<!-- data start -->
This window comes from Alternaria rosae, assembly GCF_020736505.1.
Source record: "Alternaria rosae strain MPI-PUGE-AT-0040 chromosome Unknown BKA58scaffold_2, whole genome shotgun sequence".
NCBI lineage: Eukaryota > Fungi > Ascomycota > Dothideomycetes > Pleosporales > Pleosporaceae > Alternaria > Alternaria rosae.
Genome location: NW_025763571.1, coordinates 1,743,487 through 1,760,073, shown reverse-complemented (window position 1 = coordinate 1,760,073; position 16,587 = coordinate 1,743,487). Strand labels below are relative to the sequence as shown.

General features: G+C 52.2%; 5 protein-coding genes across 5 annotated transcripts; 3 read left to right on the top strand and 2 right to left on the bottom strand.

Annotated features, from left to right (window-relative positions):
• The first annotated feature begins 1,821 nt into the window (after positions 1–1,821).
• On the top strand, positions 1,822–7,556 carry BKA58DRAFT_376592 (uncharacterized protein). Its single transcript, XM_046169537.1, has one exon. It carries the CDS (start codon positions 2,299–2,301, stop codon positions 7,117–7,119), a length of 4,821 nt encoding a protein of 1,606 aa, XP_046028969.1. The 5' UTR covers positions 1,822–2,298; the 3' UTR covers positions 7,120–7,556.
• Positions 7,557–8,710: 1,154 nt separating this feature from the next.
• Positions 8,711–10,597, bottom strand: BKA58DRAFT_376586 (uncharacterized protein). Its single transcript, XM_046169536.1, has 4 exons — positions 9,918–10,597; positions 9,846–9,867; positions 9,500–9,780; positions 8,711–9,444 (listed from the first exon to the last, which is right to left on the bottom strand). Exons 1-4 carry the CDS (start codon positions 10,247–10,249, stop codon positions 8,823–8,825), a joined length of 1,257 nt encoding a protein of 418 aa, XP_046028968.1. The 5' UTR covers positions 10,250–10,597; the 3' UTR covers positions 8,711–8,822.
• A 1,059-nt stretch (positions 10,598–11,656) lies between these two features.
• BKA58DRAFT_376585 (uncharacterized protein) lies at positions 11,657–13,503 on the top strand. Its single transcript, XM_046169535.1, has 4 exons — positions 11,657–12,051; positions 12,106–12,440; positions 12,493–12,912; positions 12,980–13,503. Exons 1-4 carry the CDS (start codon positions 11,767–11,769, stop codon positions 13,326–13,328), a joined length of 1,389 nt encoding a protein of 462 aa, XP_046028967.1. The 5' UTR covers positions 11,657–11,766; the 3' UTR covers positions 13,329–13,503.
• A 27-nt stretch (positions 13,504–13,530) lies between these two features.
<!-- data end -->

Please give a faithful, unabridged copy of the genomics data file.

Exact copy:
This window comes from Alternaria rosae, assembly GCF_020736505.1.
Source record: "Alternaria rosae strain MPI-PUGE-AT-0040 chromosome Unknown BKA58scaffold_2, whole genome shotgun sequence".
NCBI lineage: Eukaryota > Fungi > Ascomycota > Dothideomycetes > Pleosporales > Pleosporaceae > Alternaria > Alternaria rosae.
Genome location: NW_025763571.1, coordinates 1,743,487 through 1,760,073, shown reverse-complemented (window position 1 = coordinate 1,760,073; position 16,587 = coordinate 1,743,487). Strand labels below are relative to the sequence as shown.

General features: G+C 52.2%; 5 protein-coding genes across 5 annotated transcripts; 3 read left to right on the top strand and 2 right to left on the bottom strand.

Annotated features, from left to right (window-relative positions):
• The first annotated feature begins 1,821 nt into the window (after positions 1–1,821).
• On the top strand, positions 1,822–7,556 carry BKA58DRAFT_376592 (uncharacterized protein). Its single transcript, XM_046169537.1, has one exon. It carries the CDS (start codon positions 2,299–2,301, stop codon positions 7,117–7,119), a length of 4,821 nt encoding a protein of 1,606 aa, XP_046028969.1. The 5' UTR covers positions 1,822–2,298; the 3' UTR covers positions 7,120–7,556.
• Positions 7,557–8,710: 1,154 nt separating this feature from the next.
• Positions 8,711–10,597, bottom strand: BKA58DRAFT_376586 (uncharacterized protein). Its single transcript, XM_046169536.1, has 4 exons — positions 9,918–10,597; positions 9,846–9,867; positions 9,500–9,780; positions 8,711–9,444 (listed from the first exon to the last, which is right to left on the bottom strand). Exons 1-4 carry the CDS (start codon positions 10,247–10,249, stop codon positions 8,823–8,825), a joined length of 1,257 nt encoding a protein of 418 aa, XP_046028968.1. The 5' UTR covers positions 10,250–10,597; the 3' UTR covers positions 8,711–8,822.
• A 1,059-nt stretch (positions 10,598–11,656) lies between these two features.
• BKA58DRAFT_376585 (uncharacterized protein) lies at positions 11,657–13,503 on the top strand. Its single transcript, XM_046169535.1, has 4 exons — positions 11,657–12,051; positions 12,106–12,440; positions 12,493–12,912; positions 12,980–13,503. Exons 1-4 carry the CDS (start codon positions 11,767–11,769, stop codon positions 13,326–13,328), a joined length of 1,389 nt encoding a protein of 462 aa, XP_046028967.1. The 5' UTR covers positions 11,657–11,766; the 3' UTR covers positions 13,329–13,503.
• A 27-nt stretch (positions 13,504–13,530) lies between these two features.